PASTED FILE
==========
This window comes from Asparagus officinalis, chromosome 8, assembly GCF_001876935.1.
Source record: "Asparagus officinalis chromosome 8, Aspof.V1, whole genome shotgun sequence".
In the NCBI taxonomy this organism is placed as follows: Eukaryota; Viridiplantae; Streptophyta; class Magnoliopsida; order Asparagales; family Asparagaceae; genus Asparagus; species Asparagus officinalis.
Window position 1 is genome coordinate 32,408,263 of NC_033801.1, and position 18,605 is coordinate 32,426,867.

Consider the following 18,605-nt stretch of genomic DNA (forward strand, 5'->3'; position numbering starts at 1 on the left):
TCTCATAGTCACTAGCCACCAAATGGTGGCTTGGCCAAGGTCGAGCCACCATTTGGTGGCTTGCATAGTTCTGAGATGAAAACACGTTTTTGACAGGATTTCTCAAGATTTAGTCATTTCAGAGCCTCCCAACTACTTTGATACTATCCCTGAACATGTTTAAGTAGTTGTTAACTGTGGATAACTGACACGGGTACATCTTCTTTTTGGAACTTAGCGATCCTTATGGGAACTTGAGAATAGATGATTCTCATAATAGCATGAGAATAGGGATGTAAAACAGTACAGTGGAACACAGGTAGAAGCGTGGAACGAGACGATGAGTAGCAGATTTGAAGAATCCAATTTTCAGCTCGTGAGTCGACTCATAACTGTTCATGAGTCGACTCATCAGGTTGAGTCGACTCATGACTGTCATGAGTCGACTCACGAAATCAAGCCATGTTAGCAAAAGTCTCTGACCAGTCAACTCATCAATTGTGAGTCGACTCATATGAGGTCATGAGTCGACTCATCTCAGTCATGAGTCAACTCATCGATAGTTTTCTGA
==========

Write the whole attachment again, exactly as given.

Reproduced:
This window comes from Asparagus officinalis, chromosome 8, assembly GCF_001876935.1.
Source record: "Asparagus officinalis chromosome 8, Aspof.V1, whole genome shotgun sequence".
In the NCBI taxonomy this organism is placed as follows: Eukaryota; Viridiplantae; Streptophyta; class Magnoliopsida; order Asparagales; family Asparagaceae; genus Asparagus; species Asparagus officinalis.
Window position 1 is genome coordinate 32,408,263 of NC_033801.1, and position 18,605 is coordinate 32,426,867.

Consider the following 18,605-nt stretch of genomic DNA (forward strand, 5'->3'; position numbering starts at 1 on the left):
TCTCATAGTCACTAGCCACCAAATGGTGGCTTGGCCAAGGTCGAGCCACCATTTGGTGGCTTGCATAGTTCTGAGATGAAAACACGTTTTTGACAGGATTTCTCAAGATTTAGTCATTTCAGAGCCTCCCAACTACTTTGATACTATCCCTGAACATGTTTAAGTAGTTGTTAACTGTGGATAACTGACACGGGTACATCTTCTTTTTGGAACTTAGCGATCCTTATGGGAACTTGAGAATAGATGATTCTCATAATAGCATGAGAATAGGGATGTAAAACAGTACAGTGGAACACAGGTAGAAGCGTGGAACGAGACGATGAGTAGCAGATTTGAAGAATCCAATTTTCAGCTCGTGAGTCGACTCATAACTGTTCATGAGTCGACTCATCAGGTTGAGTCGACTCATGACTGTCATGAGTCGACTCACGAAATCAAGCCATGTTAGCAAAAGTCTCTGACCAGTCAACTCATCAATTGTGAGTCGACTCATATGAGGTCATGAGTCGACTCATCTCAGTCATGAGTCAACTCATCGATAGTTTTCTGA